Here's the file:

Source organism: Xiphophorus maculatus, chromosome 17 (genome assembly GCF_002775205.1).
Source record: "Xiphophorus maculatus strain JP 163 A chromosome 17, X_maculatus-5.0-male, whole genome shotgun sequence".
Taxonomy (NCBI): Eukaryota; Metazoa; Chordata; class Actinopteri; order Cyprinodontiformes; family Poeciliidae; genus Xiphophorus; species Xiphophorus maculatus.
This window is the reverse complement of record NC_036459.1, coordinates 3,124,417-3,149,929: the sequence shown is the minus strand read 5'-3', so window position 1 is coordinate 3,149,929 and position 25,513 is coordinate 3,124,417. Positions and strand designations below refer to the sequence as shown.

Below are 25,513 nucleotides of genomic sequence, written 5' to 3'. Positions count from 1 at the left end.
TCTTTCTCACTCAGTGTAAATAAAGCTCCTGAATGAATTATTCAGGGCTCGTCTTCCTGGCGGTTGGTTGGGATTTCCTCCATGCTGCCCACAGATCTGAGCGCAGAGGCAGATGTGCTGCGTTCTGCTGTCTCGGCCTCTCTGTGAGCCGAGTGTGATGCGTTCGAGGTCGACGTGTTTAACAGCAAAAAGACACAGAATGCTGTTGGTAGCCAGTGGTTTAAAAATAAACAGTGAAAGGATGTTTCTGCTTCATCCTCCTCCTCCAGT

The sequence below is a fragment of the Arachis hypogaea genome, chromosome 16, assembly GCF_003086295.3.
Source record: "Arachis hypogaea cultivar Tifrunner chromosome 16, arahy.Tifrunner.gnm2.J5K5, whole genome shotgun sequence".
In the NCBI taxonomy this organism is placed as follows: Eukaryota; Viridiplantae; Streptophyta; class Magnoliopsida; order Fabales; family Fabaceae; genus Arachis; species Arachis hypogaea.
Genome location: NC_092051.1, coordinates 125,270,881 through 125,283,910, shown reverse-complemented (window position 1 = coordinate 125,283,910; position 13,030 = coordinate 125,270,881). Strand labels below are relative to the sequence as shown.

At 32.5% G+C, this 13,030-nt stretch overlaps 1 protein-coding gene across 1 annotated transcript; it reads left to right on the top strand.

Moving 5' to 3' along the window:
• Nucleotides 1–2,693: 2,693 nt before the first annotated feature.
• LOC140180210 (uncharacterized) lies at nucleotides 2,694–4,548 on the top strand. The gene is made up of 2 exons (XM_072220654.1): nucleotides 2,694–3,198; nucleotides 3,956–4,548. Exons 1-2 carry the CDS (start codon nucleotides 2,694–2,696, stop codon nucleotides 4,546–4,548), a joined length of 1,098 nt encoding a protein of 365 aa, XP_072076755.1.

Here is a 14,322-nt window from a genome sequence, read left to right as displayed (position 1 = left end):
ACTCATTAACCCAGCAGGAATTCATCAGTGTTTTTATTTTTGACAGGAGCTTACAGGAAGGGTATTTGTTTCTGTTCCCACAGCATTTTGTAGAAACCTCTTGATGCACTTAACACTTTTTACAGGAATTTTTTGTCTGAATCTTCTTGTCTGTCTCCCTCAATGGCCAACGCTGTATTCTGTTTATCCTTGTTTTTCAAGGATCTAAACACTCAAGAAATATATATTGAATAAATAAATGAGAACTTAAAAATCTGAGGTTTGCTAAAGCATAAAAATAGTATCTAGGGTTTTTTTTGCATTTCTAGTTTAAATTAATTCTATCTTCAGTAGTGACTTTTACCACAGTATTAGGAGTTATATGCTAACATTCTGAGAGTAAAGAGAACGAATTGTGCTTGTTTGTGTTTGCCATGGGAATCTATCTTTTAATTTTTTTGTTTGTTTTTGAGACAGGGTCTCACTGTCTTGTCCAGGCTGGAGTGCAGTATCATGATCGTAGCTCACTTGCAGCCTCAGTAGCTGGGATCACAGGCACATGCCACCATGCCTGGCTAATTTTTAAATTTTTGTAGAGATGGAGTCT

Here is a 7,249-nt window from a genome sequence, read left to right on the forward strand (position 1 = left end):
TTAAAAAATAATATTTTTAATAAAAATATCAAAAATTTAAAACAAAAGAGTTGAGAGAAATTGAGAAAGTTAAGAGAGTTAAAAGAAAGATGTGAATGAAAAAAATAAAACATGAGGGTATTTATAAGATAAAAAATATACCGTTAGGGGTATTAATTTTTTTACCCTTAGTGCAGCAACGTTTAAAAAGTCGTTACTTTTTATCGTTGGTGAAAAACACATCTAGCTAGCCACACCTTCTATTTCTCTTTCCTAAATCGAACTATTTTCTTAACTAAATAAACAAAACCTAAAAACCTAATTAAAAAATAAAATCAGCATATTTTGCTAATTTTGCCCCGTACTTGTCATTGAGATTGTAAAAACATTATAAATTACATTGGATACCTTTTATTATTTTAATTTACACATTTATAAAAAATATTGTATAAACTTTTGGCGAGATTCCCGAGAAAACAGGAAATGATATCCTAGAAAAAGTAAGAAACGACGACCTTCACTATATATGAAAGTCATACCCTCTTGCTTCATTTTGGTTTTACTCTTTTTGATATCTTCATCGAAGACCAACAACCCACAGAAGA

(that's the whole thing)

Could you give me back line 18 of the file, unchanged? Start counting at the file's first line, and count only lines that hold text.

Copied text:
TTAAAAAATAATATTTTTAATAAAAATATCAAAAATTTAAAACAAAAGAGTTGAGAGAAATTGAGAAAGTTAAGAGAGTTAAAAGAAAGATGTGAATGAAAAAAATAAAACATGAGGGTATTTATAAGATAAAAAATATACCGTTAGGGGTATTAATTTTTTTACCCTTAGTGCAGCAACGTTTAAAAAGTCGTTACTTTTTATCGTTGGTGAAAAACACATCTAGCTAGCCACACCTTCTATTTCTCTTTCCTAAATCGAACTATTTTCTTAACTAAATAAACAAAACCTAAAAACCTAATTAAAAAATAAAATCAGCATATTTTGCTAATTTTGCCCCGTACTTGTCATTGAGATTGTAAAAACATTATAAATTACATTGGATACCTTTTATTATTTTAATTTACACATTTATAAAAAATATTGTATAAACTTTTGGCGAGATTCCCGAGAAAACAGGAAATGATATCCTAGAAAAAGTAAGAAACGACGACCTTCACTATATATGAAAGTCATACCCTCTTGCTTCATTTTGGTTTTACTCTTTTTGATATCTTCATCGAAGACCAACAACCCACAGAAGA